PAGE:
Bells and Whistles

OLYMPUS DIGITAL CAMERAI like them all – pointers, setters, retrievers, spaniels – what have you. I’ve had good ones and bad of several kinds. Most of the bad ones were my fault and most of the good ones would have been good under any circumstances.

  – Gene Hill (1928-97), hunting and fishing writer

Bells and whistles

New puppies come with bells and whistles. Literally. When each new puppy comes into our home, I celebrate the event by buying a new training whistle and a new collar bell.

It seems ridiculous, I know, to place this bell-and-whistle set in the box with a newly weaned puppy that is barely larger than the bell, but it has become a tradition. What I’m doing, symbolically, is making a promise to the pup that I will raise and train it to become the best bird dog it has the potential to be. I’m also making a promise to myself that I will open my heart and go through bird-dog-and-bird-hunter cycle of joy and sorrow one more time.

The same whistle and bell do not always accompany the dog through its entire lifetime, but often they do. And a few sets of bells and whistles were buried with their owners over the years when Zeke and Suzy and Pete went on to their rewards in that bird hunting heaven the spiritual part of me wants to believe in. Urns of ashes are the resting places for the souls of more recent dogs, so their bells on tattered collars and their whistles on stained and frayed lanyards hang on the clubhouse wall.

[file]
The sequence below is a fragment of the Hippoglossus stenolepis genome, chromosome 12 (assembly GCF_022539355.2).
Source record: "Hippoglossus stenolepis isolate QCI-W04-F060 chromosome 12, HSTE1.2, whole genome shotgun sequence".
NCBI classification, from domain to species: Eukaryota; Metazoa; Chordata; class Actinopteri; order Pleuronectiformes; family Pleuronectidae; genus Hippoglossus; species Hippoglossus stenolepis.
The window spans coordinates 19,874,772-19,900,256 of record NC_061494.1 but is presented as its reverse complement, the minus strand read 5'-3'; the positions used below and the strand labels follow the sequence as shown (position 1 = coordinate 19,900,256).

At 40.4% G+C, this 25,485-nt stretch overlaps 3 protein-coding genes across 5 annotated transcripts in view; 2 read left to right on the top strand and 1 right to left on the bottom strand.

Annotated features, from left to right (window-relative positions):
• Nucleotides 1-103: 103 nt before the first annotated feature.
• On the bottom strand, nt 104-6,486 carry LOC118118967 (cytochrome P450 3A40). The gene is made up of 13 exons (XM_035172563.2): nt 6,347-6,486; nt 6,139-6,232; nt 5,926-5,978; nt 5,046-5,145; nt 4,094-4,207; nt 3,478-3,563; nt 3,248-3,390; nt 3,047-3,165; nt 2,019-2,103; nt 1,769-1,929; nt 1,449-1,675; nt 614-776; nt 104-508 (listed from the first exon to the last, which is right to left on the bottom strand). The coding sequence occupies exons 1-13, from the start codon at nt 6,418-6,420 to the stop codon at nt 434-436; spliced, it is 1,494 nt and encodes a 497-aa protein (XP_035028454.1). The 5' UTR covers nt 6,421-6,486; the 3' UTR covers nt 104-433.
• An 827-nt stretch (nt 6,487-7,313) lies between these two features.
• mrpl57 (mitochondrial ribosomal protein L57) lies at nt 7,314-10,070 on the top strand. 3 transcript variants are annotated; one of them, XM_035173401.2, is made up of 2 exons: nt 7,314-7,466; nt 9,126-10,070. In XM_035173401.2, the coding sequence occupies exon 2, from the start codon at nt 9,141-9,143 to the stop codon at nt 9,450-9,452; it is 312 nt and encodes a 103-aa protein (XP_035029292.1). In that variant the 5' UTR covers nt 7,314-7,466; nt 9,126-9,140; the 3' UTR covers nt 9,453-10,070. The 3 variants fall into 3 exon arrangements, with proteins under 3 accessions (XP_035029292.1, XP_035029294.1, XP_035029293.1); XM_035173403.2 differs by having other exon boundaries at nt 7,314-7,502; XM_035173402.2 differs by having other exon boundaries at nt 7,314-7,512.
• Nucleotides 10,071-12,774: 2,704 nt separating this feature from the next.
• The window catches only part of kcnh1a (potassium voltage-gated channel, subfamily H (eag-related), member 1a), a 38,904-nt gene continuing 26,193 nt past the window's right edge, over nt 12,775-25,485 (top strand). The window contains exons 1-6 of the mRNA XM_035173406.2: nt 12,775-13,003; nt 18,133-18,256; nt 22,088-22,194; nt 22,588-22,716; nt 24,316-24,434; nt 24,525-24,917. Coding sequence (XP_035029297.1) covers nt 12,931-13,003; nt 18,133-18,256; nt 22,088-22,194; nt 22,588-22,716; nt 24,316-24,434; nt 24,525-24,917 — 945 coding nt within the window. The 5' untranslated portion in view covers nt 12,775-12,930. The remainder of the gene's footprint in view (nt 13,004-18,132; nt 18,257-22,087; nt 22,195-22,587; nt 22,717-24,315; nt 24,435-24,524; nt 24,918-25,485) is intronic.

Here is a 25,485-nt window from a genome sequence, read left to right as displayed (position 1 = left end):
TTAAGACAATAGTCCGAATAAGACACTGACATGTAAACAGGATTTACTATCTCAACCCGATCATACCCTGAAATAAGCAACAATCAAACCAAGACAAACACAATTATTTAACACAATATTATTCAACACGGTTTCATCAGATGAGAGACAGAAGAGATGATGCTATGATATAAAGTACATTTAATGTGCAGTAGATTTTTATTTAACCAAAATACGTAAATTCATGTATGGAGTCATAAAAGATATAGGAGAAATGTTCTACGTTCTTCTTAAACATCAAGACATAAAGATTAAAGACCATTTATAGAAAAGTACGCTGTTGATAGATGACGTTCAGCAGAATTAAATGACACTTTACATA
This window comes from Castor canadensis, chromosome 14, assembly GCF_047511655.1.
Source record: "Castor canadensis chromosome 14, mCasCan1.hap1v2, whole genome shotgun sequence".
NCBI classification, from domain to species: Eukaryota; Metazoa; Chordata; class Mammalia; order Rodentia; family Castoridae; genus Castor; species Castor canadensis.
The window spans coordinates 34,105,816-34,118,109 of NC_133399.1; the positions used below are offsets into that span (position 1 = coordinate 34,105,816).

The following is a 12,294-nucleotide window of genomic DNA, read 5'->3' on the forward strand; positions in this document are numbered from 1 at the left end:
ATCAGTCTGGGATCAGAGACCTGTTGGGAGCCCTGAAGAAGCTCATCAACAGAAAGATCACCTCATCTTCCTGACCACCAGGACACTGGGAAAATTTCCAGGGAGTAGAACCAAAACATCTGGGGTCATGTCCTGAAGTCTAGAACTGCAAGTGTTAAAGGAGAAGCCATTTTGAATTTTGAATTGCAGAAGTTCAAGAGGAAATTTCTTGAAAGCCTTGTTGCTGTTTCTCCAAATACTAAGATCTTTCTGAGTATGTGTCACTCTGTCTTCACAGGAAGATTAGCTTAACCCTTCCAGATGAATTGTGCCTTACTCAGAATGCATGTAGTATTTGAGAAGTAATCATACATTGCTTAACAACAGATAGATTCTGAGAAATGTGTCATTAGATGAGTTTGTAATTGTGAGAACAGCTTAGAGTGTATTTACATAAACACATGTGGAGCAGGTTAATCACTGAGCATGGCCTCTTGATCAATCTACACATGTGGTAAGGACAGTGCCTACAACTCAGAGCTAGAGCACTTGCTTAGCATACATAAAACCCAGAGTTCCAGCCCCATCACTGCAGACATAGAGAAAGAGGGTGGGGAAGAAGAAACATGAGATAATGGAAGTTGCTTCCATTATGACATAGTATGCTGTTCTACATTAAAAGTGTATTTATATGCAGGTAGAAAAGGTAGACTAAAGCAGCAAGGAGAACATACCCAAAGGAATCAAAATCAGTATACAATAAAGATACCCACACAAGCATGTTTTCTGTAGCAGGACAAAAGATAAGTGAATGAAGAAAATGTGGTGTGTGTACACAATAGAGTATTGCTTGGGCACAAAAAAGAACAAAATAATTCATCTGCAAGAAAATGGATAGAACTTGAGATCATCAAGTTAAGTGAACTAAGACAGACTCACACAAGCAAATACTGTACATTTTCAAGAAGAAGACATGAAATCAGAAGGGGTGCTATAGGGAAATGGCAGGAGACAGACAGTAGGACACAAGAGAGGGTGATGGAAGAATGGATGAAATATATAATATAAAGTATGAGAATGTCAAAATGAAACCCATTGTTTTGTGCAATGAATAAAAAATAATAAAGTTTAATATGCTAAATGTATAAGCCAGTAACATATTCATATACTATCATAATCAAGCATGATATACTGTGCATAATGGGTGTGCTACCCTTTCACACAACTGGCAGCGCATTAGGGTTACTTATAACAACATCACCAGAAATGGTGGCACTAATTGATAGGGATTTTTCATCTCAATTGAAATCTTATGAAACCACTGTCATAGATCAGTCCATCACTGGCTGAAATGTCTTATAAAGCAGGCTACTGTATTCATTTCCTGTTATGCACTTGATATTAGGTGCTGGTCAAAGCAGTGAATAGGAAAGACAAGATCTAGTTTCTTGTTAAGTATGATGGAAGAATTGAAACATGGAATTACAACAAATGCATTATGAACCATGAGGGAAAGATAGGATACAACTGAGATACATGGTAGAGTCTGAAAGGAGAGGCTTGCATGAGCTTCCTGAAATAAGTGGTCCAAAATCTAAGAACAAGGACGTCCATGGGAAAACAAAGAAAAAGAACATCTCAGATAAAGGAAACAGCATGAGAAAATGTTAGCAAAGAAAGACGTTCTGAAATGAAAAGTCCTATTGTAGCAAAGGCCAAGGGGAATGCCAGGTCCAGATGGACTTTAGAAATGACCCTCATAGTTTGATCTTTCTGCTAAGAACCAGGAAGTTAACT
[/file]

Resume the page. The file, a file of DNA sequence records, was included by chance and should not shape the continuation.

If I take down a whistle-and-bell set in the quiet of the evening and handle them gently, bringing them to my nose in imitation of a bird dog’s scent-information gathering, my mind is flooded with memories of times shared with Molly or Herco or Annie… Good times, bad times, hard times, easy times, happy times, sad times, angry times, joyful times. All the experiences and emotions of a lifelong friendship with a beloved hunting companion.

Bells and whistles have it all over the fading photographs tucked into seldom-opened albums, photos which for some reason never show the dog as it really was, and reveal nothing of its character or personality. A dented brass bell or a plastic whistle with mouthpiece cracked from where I bit down on it hard in raging frustration – these present a much more accurate and vibrant picture, at least to me.

But we are talking about the joy of assigning new bells and whistles to seven-week-old puppies, the promise of days ahead, not the remembrances of days past.